Housing remains a weak spot for the US economy, as suggested in yesterday’s news of a surprisingly large decline in new home sales for June. The report follows last week’s update on new residential construction, which also slumped more than expected last month. On a brighter note, existing home sales, which constitute the lion’s share of transactions for residential housing, posted a sharper-than-predicted gain for June. Nonetheless, housing’s overall profile looks mixed at best. Given this sector’s influential link with the business cycle, it’s fair to say that housing is a leading risk factor at the moment.
The optimistic view is that the moderately faster gains in payrolls lately will soon raise demand for housing. To the extent that’s a valid analysis, yesterday’s healthy decline in new jobless claims to an eight-year low provides fresh support for thinking positively. But while the growth in payrolls remains encouraging, wage gains look sluggish. Median earnings for workers rose a tepid 0.8% on a year-over-year basis in this year’s second quarter, the Labor Department noted in yesterday’s release. That’s close to the lowest pace in the last four years and down sharply from Q1’s nearly 3% rise. The quantity of jobs created may be improving, but it’s not yet clear that this improvement is fueling stronger earnings for workers. As a result, it’s still unclear if the revival in the labor market will deliver a quick round of support to the wobbly housing market.
For some perspective on the big-picture trend in housing, consider the year-over-year comparisons for starts and sales through last month in the chart below. New residential construction is still rising vs. year-ago levels (red line), but at a sharply reduced pace vs. last year’s torrid run. Meantime, sales are contracting, although existing sales (blue line) look poised to turn positive on a year-over-year basis – if the recent trend holds up.
Given the upbeat numbers from elsewhere in the economy, it’s still reasonable to assume that the housing data will improve in this year’s second half. The cyclically sensitive manufacturing sector, for example, continues to post strong gains. “US manufacturers are enjoying a summer of scorching growth,” said Chris Williamson, chief economist at Markit, in yesterday’s release of the July flash estimate of the US Manufacturing Purchasing Managers Index. Meanwhile, the broad trend for the US economy continues to track positive. So far, however, the economy’s bullish bias has yet to show up in the housing sector. Deciding if this is a temporary affair or a darker sign for the economy will be a crucial issue for macro analysis in the weeks and months ahead.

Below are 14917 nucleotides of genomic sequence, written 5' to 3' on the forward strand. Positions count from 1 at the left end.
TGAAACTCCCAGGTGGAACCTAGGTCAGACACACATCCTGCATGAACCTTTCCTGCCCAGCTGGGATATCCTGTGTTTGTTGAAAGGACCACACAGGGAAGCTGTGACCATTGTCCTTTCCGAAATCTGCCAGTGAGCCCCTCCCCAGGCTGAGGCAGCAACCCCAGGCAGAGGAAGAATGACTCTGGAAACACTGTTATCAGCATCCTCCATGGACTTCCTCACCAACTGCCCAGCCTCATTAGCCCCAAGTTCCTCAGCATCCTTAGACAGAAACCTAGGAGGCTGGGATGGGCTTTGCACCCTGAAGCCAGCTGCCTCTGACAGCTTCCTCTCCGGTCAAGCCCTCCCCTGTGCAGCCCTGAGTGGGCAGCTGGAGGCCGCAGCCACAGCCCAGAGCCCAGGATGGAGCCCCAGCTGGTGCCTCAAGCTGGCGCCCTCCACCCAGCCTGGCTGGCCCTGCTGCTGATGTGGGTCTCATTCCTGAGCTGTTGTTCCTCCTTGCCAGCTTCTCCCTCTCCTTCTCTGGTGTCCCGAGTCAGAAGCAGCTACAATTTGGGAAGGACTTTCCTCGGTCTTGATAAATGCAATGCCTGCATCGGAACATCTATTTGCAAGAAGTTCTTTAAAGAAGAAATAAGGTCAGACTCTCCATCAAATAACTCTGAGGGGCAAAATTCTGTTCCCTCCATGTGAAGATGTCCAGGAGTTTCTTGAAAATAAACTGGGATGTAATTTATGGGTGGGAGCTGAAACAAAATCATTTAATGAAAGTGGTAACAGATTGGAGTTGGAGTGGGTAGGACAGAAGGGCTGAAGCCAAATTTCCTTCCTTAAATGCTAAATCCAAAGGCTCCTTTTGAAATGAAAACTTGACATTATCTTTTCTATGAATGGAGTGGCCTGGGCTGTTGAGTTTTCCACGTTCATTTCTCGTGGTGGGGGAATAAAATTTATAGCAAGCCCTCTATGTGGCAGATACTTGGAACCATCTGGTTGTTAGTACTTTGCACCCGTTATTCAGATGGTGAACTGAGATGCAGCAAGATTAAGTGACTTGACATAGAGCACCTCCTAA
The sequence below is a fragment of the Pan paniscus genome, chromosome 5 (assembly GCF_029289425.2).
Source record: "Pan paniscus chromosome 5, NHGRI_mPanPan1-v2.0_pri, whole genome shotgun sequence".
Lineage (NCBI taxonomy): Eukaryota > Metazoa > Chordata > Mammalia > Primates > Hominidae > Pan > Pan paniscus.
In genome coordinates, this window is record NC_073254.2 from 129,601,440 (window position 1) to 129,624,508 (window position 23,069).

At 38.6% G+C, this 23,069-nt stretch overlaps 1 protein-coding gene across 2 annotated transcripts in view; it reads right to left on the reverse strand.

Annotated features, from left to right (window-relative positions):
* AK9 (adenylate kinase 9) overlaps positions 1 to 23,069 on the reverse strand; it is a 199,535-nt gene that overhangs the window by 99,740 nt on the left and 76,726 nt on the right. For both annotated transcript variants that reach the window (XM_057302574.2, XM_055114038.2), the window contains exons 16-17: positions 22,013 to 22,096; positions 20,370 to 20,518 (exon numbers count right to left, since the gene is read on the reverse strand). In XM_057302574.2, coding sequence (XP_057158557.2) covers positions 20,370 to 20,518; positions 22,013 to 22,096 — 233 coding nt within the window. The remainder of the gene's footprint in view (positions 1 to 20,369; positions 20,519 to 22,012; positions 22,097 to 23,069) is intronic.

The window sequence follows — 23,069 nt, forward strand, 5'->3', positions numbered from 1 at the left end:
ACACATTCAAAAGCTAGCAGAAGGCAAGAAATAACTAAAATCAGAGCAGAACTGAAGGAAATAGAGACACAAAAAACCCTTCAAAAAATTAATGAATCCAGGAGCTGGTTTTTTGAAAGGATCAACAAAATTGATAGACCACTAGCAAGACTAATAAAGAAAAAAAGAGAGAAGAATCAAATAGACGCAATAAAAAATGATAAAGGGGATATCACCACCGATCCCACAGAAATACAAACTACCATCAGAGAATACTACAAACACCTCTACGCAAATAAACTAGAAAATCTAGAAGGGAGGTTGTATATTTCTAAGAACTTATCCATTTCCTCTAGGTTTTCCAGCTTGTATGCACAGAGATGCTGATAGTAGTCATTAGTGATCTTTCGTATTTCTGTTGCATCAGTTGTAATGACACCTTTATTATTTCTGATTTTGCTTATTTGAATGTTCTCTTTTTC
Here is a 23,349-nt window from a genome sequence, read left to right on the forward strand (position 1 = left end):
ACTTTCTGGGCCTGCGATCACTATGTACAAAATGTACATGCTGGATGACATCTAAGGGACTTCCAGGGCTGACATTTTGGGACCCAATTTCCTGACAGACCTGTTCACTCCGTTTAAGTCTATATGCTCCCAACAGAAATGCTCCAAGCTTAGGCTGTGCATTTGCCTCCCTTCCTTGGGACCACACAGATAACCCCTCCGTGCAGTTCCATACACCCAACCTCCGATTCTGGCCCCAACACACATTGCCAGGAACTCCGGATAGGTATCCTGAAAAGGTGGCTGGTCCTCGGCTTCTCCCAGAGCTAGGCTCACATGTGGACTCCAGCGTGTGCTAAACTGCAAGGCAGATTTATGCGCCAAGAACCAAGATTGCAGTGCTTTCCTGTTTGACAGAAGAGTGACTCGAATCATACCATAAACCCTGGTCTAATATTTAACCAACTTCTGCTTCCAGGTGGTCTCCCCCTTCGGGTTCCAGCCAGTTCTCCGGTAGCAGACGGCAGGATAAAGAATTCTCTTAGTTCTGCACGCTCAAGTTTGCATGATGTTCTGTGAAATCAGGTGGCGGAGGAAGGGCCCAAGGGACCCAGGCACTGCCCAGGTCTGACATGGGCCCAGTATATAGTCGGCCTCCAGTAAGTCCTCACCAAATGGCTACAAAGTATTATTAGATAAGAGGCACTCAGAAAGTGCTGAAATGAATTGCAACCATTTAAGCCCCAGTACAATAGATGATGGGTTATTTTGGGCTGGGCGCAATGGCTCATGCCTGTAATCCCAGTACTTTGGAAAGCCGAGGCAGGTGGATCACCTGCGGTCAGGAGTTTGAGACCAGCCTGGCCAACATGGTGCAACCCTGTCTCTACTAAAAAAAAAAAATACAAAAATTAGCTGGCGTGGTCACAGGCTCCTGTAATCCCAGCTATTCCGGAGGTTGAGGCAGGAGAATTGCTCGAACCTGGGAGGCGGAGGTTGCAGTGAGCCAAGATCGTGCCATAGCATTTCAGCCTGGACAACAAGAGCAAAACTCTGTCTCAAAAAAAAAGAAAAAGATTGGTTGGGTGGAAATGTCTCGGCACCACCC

Meantime, hope springs eternal. “We may see a late season summer push in housing activity,” Nela Richardson, chief economist at Redfin, a real estate brokerage, said earlier this week. “Inventory is picking up and mortgage rates are hovering around lows for the year, which make things a bit easier for first-time buyers.”
Perhaps, but for the moment the data suggests that headwinds prevail. “Housing has clearly been a notable area of persistent sluggishness beyond early-year weather disruptions,” Ted Wieseman, a Morgan Stanley economist, tells The Wall Street Journal.
The next opportunity for reassessing the outlook based on new data resumes on Monday, with the release of the Pending Home Sales Index (PHSI) for June. This monthly indicator is regarded as a leading indicator of housing demand, and so the recent round of increases in this benchmark implies that better numbers for housing generally are coming. PHSI jumped 6.1% to 103.9 in May, according to the National Association of Realtors (NAR). That’s the highest level since last September. “Sales should exceed an annual pace of five million homes in some of the upcoming months behind favorable mortgage rates, more inventory and improved job creation,” advised NAR’s chief economist. “However, second-half sales growth won’t be enough to compensate for the sluggish first quarter and will likely fall below last year’s total.”
What’s clear is that a disappointing report on Monday for PHSI won’t be easily dismissed. The housing market has run out of room to label weak numbers as noise.